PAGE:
Police diary: ‘Damn squatter cats’ and other tales from the street

October 12, 2019, 5:56 PM

The writer is an 8th Precinct neighborhood police officer in Northwest Detroit. This is adapted with permission from two Facebook posts Saturday, plus a few earlier reflections at his page there.

By Baron Coleman

Scare from a four-legged surprise

Working today with a city board-up crew, I checked vacant houses to make sure nobody is inside -- alive or deceased.

As I went in one home and announced "Police" several times, a very large orange cat suddenly stormed at me. My finger was near the trigger, instinctively, before the feral animal turned at my feet and bolted out the door.

I back-pedaled two quick Matrix steps and it was gone as fast as it came out of nowhere.

No dead cat to report, but a brother's adrenaline was racing. Those damn squatter cats.

Showing respect to earn it

I drive through neighborhoods that look pretty beat-up. When I see folks standing around and enjoying the street, I try to make eye contact and nod my head or wave.

Baron Coleman: "I will never look down on those who live in Detroit." (Photo: Facebook)

If time permits, I pull over to make conversation with pleasantries. I find it simple to break the ice and give them a greeting or a fist bump.  When an officer does that, it can change the mood of those who may not like police.

It takes the right person to police in the black community -- someone who respects that community. Everyone who lives in a poor community is not bad and everyone who lives in a well-to-do community is not all good.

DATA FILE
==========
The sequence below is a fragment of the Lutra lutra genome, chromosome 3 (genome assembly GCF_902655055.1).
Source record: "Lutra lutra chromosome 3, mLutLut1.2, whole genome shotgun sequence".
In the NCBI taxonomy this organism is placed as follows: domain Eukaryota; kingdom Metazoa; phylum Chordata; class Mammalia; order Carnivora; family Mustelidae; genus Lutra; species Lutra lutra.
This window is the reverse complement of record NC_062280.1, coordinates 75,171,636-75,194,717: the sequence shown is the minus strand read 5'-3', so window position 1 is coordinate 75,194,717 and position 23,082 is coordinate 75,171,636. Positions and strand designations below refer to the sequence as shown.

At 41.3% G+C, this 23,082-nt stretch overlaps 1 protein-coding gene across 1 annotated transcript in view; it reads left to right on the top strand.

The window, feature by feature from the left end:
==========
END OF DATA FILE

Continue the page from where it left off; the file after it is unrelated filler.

I have earned respect as a police officer because I will never look down on those who live in Detroit, where my family and friends also live. We train to help, and I try to show residents how much I care about Detroit.

I proudly police in the City of Detroit, and not just as a job. I can work anywhere. I do it because my people deserve so much better. They do not deserve BS or any hatred -- the world already gives plenty of that.

One thing I constantly preach to our youth is to be respectful. I also preach the same to young officers -- respect the community and you will have a lot of success on your journey.

Policing in Detroit for me is not hard. I feel like I am actually making a difference, and that feels pretty good.

So wave at the next officer you see. It could make for a different experience.

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